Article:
• I am bullish on streetcars. Streetcars carry more people than buses, are a smoother ride, and inspire more confidence from developers/businesses because they’re fixed infrastructure. As far as I understand DDOT’s current plans, the H St./Benning streetcar is to be extended west to Georgetown before Georgia Ave. happens. So I’m not sure when Georgia Ave. happens, but I think it eventually will.
    While H St./Benning has been a disaster in both design and implementation, it does appear that the Bowser administration has gotten it on track (pun intended) about as fast as anyone could ask, given what they inherited. Mayor Bowser re-committed to finishing the line to Georgetown last March in her State of the District address.

    • Ashy Oldlady

      Meh. Without dedicated rights of way, they’re little more than nice photo ops in a city like this.

  • I think it will happen, and I think it should happen. They need to do something for transit with Walter Redd, and they need to do something with transit for the soccer stadium. A north south streetcar line makes a ton of sense. The fact that they completely fucked up the planning and development of the H street line shouldn’t be an indictment of the entire mode of transport. It just means DDOT needs to hire better planners.

    • Why do they need to do something about transit for Walter Reed? Red line metro is a 10 minute walk. 70, 79 buses run along the GA Ave side, S2, S4, S9 buses run along 16th St side. And the 52,53,54 bus will either bring you north to Walter Reed from the 14th St corridor, or take you to/from the metro if a 10 minute walk is too much for you.

      I believe there will also be a large amount of parking at Walter Reed (associated with the anchor store)…not that I’m advocating driving, but it is another option to get there.

      • HaileUnlikely

        Mostly agreed. I think they will need to substantially increase the frequency of buses on those lines, though, because the increase in demand will be quite large.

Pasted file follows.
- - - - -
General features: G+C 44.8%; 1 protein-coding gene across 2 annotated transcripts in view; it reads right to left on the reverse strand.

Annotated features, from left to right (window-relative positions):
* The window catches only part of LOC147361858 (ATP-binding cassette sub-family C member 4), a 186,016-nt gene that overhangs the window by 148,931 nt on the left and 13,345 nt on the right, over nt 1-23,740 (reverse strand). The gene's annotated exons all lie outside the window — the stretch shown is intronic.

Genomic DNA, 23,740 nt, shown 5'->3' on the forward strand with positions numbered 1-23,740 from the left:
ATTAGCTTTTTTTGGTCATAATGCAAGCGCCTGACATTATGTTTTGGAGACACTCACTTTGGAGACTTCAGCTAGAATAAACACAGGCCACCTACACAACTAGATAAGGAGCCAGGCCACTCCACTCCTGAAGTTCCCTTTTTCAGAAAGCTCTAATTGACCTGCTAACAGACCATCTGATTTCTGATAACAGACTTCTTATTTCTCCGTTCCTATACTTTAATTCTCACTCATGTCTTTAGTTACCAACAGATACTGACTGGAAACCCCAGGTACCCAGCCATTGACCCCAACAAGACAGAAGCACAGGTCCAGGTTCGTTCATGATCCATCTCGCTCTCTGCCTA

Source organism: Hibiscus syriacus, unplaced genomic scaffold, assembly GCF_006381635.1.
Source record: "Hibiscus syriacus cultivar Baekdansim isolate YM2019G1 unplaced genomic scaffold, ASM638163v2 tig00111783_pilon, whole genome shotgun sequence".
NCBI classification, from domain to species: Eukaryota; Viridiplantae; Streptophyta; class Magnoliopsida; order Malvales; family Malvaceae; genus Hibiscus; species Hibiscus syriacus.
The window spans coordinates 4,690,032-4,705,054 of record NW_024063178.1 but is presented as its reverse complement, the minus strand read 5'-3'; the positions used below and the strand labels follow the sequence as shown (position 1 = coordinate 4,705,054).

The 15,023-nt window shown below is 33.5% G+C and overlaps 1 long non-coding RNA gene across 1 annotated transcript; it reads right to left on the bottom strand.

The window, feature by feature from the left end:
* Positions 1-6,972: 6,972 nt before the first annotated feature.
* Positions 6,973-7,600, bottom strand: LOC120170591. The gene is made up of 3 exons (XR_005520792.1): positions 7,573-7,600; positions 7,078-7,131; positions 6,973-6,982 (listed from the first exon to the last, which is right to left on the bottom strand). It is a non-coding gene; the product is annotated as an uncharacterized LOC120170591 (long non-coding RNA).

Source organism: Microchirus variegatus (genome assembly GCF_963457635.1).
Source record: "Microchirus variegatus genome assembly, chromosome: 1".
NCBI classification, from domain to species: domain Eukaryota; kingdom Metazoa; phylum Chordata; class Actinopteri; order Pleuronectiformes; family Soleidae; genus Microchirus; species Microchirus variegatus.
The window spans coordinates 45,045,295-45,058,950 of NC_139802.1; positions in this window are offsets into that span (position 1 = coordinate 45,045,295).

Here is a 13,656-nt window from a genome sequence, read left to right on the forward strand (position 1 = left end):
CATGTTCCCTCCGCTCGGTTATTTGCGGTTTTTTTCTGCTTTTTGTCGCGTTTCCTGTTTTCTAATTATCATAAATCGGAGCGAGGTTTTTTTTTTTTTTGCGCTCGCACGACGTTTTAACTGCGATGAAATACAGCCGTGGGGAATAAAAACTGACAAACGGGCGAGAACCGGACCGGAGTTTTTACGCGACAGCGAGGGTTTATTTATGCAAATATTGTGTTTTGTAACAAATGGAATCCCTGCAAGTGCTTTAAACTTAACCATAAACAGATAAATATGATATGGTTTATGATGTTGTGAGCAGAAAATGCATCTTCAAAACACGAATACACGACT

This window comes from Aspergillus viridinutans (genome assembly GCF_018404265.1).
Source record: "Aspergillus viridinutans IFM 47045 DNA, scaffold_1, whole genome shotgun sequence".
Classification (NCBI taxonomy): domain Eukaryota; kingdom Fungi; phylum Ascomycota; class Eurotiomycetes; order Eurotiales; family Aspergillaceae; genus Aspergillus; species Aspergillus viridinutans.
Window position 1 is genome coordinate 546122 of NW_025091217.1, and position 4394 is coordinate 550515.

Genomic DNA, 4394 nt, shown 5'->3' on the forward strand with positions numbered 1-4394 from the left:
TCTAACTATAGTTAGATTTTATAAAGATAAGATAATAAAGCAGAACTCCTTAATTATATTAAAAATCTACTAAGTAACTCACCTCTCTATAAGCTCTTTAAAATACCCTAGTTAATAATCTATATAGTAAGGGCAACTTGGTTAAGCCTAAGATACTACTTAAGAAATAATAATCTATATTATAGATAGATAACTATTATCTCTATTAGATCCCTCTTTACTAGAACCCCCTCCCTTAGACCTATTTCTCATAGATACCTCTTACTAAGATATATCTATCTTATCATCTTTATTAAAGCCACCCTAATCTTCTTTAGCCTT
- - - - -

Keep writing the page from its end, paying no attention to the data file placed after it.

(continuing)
• They have to do something because the Georgia, 14th St, and 16th St buses are all at or near capacity, and aren’t capable of handling the excess demand for transit that the redevelopment will cause. They have some options, but they clearly have to do something.

  • What a complete waist of time, look at H Street, those street cars have been there for a bout a year and all they can do is test drive the street cars. I can’t wait for there to be a huge leak or some kind of electrical failure and you know what.. there goes the street car tracks. A waist of money. They need to build something for the youth in this city. And you wonder why crime is so high…

  • I live in Petworth and I would like to see flying gondolas along Georgia and Upshur. It seems equally plausible to the implementation of a successful streetcar line this century.

  • The DC Government must first obey the Federal Law that forbids the erection of over head power lines over the streets, alleys and avenues within the City of Washington. Else the DC Government can be held in contempt of the Law that was enacted in 1888 by the 50th Congress.

  • B to the R to the T

  • I think as somebody mentioned, BRT may be the best idea for this route because it is adaptable. Hours can be changed if something is not working, as could rules regard it.

    If streetcar lines were to be done, it could not be done like H Street. The lessons there are streetcars MUST be dedicated lanes, segregated from traffic, and parking should not in any way interfere with the route.

    With that being said…BRT is MUCH better idea. It accomplishes many of the same goals as a streetcar, but with much more flexibility.

    Also as somebody noted, Walter Reed does not need the streetcar so much, it’s already near the Takoma Metro and Silver Spring Metro, and not far from DT Silver Spring. It’s more needed for Kennedy St and Brightwood Park/Northern Petworth which remains in a bit of a transit desert compared with the rest of NW. Then again, this may be what is making this part of DC an immigrant magnet, as it has a lower cost of living.

    I should also note the 70 buses are not that bad as is.

    • In order to be considered Bus Rapid Transit the system must have a fully dedicated right of way, the tickets must be purchased off board, at kiosks or ticket stations, the bus must have priority at intersections, and passengers need to board at station platforms. Many people are under the misunderstanding that BRT is just a fast bus. Here is the Wikipedia link that explains what BRT is all about – https://en.wikipedia.org/wiki/Bus_rapid_transit
      One of the main reasons why cities like to build streetcars is because they provide an economic boost to the businesses and neighborhoods that are nearby. And people seem to prefer to ride on streetcars over buses.